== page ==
People living with HIV/AIDS are reportedly struggling to get access to life-prolonging medicine due to the nationwide COVID-19 lockdown.
The government has imposed strict travel restrictions in a bid to minimise the spread of the pandemic among the population, at a time when the country`s health care system is on its knees.
Security forces have been deployed throughout the country to ensure citizens adhere to the lockdown regulations and stop people from moving about unnecessarily.
People on Anti-Retroviral Treatment (ART) are struggling to access the lifesaving drugs as some have been reportedly been blocked from using the state-run ZUPCO buses as they do not have letters permitting them to travel.
To date, the country has 25 COVID-19 confirmed cases including three deaths and two recoveries.
According to medical experts, persons with underlying health conditions such as HIV / AIDS are more vulnerable to COVID-19 because of their weakened immune systems.
Speaking to CITE, Mkokheli Zondo* said he was meant to collect his medication on Monday but failed as he did not have a pass to travel to the health centre.
“I just have medication to last me for this week and I was supposed to collect my allocation at UBH OI clinic as usual but I failed due to roadblocks,” said Zondo.
“I am now very worried that I will default from my medication and that is not advised at all so I wish this issue will be dealt with and we are allowed to access health facilities.”
He added that the main reason he was intimidated to state his reason for wanting to desperately to get into the city center is that he feared stigmatization because until this day some people still make fun of HIV positive people.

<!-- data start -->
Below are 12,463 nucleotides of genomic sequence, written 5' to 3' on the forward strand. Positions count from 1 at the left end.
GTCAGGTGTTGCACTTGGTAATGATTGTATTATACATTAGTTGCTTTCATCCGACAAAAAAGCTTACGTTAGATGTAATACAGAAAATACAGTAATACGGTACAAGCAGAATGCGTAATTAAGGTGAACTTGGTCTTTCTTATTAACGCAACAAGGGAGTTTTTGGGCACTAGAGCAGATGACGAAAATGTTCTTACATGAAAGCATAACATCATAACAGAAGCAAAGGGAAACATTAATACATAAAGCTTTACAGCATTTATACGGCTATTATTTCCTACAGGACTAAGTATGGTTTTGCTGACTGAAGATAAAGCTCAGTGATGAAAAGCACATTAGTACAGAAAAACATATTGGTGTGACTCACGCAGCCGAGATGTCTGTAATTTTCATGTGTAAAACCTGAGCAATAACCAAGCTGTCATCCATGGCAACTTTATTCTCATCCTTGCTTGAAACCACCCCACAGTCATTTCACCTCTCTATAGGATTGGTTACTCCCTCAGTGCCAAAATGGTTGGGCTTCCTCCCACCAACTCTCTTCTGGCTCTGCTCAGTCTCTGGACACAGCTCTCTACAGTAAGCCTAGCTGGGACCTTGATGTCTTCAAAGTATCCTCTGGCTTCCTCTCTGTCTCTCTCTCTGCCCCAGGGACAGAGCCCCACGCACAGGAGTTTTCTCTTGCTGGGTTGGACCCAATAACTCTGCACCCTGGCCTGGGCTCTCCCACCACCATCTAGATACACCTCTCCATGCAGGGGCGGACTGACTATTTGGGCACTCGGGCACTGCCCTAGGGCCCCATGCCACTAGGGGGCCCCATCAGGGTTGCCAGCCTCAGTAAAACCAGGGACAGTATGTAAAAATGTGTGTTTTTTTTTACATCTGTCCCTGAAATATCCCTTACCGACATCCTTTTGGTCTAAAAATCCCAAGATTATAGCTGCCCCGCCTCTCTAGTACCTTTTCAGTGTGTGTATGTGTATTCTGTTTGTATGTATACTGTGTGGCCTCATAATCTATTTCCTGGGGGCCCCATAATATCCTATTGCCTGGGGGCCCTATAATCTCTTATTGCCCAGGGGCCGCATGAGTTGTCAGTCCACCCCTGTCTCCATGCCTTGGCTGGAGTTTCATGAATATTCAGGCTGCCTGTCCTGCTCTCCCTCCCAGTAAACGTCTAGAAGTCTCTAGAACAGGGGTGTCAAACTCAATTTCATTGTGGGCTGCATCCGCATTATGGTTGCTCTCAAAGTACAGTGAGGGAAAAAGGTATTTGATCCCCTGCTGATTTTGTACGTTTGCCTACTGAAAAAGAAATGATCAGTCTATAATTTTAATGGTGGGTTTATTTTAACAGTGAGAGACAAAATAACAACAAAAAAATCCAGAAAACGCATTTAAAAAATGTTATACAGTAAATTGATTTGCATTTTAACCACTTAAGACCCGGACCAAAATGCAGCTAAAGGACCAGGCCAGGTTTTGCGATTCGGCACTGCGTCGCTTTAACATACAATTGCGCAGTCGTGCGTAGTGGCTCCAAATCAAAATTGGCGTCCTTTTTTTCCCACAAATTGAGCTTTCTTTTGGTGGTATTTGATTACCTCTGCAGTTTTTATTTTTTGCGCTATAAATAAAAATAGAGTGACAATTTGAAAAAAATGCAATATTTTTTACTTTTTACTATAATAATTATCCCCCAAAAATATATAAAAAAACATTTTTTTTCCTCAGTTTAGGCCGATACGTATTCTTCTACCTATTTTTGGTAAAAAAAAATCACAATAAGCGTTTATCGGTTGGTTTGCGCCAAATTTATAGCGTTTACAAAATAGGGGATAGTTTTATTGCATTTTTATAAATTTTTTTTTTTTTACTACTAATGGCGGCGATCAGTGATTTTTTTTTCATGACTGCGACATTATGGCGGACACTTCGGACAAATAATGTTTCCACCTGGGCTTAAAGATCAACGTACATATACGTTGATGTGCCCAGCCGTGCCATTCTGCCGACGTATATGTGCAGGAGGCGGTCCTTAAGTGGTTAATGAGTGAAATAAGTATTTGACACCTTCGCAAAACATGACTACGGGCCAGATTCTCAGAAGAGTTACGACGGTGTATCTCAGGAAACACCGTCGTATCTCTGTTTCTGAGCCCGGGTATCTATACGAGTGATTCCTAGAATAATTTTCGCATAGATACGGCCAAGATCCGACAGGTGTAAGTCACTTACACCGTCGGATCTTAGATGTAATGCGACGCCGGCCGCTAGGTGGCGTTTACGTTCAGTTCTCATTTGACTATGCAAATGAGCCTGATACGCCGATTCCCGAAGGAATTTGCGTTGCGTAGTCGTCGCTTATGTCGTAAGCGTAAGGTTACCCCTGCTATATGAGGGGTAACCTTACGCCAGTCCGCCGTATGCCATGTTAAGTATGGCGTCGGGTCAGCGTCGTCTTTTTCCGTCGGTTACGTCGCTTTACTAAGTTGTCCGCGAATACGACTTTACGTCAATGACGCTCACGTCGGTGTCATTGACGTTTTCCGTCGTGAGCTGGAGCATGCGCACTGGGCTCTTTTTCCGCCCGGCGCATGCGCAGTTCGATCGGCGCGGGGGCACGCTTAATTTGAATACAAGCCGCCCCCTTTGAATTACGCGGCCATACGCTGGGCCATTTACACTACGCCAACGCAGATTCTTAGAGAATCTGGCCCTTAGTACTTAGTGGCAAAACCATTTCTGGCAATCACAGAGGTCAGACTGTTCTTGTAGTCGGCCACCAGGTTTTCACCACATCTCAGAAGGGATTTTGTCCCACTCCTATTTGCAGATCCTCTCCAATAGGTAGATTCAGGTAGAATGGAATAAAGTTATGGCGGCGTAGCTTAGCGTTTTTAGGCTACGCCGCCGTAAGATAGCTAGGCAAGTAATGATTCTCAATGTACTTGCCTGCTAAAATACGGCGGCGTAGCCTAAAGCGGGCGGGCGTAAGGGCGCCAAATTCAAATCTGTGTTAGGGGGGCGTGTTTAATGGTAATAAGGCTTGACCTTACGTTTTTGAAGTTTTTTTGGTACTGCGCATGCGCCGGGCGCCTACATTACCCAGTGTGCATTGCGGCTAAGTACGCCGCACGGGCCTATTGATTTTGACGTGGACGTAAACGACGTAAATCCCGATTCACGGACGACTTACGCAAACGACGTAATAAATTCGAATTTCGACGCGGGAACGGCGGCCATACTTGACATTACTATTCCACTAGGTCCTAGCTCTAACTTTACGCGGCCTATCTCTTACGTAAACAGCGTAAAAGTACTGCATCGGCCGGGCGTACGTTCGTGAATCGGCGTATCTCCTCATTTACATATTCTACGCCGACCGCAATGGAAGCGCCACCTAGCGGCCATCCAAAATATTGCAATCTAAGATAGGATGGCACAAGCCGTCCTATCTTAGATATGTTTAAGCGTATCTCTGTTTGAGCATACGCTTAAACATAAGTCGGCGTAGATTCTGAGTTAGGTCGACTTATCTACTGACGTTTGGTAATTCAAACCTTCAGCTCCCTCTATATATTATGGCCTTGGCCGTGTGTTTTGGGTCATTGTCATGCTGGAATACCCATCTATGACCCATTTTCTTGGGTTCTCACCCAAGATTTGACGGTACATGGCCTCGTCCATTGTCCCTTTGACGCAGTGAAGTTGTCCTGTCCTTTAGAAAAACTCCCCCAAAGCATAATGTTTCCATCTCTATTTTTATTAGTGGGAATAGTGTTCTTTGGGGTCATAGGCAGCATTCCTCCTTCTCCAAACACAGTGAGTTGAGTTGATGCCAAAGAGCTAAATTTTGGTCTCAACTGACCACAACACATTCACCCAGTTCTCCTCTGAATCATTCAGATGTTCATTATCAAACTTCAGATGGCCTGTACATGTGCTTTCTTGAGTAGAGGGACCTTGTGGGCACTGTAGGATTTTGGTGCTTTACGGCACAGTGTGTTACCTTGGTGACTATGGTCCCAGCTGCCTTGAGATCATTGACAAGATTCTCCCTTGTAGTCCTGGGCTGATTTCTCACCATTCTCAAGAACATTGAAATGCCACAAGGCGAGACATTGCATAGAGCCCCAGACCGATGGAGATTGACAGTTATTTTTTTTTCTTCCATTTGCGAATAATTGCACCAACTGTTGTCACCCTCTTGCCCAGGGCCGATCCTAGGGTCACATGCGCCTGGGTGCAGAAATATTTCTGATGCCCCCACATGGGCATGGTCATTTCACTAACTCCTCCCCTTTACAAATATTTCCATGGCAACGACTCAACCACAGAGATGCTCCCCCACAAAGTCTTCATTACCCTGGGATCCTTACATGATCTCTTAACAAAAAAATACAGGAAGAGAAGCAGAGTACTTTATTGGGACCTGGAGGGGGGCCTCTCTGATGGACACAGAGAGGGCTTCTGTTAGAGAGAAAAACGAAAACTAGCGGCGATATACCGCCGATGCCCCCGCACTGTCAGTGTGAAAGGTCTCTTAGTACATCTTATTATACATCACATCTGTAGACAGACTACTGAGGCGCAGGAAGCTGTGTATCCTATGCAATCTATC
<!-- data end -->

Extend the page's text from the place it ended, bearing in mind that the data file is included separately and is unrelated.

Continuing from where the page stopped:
“I was even scared to tell the officers manning the roadblock where I was going because I was scared of being stigmatised and having everyone looking at me in a different way so I turned back,” he said.
Mirriam Mabhena* said she is also experiencing the same challenges and because of accommodation challenges she gets her medication from a health facility in the city centre.
“I have not had permanent residence in the past five years so OI clinic is my preferred place of getting medication but I am even scared of living the house without a permit because of the army brutality I have seen on social media,” said Mabhena.
“I will have to wait for the lockdown to end so that I go and collect the medication but that means a week of defaulting but what choice do I have.”
Bulawayo City Council (BCC) health services director Edwin Sibanda said patients can collect their medication from nearest clinics and where possible they can get a three-month allocation.
“The average patient on ARVs and other chronic medication collect their supplies from the nearest clinic, which is generally within walking distance. Where stocks permit patients were given enough to last three months,” said Sibanda.
He added that those who need to travel may be given permits to travel to the city center.
“Those who have to travel to other suburbs on demand may get letters to enable them to travel,” he told CITE.